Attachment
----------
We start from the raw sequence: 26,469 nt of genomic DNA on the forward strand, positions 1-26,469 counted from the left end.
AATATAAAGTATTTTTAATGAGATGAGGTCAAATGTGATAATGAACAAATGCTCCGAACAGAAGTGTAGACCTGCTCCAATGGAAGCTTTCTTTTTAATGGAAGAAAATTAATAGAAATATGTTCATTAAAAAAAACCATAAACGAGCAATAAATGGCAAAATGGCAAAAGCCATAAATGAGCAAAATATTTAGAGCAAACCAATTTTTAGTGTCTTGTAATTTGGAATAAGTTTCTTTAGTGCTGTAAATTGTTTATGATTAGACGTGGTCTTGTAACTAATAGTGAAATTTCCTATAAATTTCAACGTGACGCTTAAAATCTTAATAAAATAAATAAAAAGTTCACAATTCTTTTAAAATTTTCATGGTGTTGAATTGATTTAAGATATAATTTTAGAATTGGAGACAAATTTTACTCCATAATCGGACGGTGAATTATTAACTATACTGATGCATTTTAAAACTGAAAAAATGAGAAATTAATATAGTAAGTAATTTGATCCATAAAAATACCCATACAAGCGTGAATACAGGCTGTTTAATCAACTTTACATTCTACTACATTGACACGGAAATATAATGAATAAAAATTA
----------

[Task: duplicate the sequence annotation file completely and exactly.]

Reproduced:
We start from the raw sequence: 26,469 nt of genomic DNA on the forward strand, positions 1-26,469 counted from the left end.
AATATAAAGTATTTTTAATGAGATGAGGTCAAATGTGATAATGAACAAATGCTCCGAACAGAAGTGTAGACCTGCTCCAATGGAAGCTTTCTTTTTAATGGAAGAAAATTAATAGAAATATGTTCATTAAAAAAAACCATAAACGAGCAATAAATGGCAAAATGGCAAAAGCCATAAATGAGCAAAATATTTAGAGCAAACCAATTTTTAGTGTCTTGTAATTTGGAATAAGTTTCTTTAGTGCTGTAAATTGTTTATGATTAGACGTGGTCTTGTAACTAATAGTGAAATTTCCTATAAATTTCAACGTGACGCTTAAAATCTTAATAAAATAAATAAAAAGTTCACAATTCTTTTAAAATTTTCATGGTGTTGAATTGATTTAAGATATAATTTTAGAATTGGAGACAAATTTTACTCCATAATCGGACGGTGAATTATTAACTATACTGATGCATTTTAAAACTGAAAAAATGAGAAATTAATATAGTAAGTAATTTGATCCATAAAAATACCCATACAAGCGTGAATACAGGCTGTTTAATCAACTTTACATTCTACTACATTGACACGGAAATATAATGAATAAAAATTA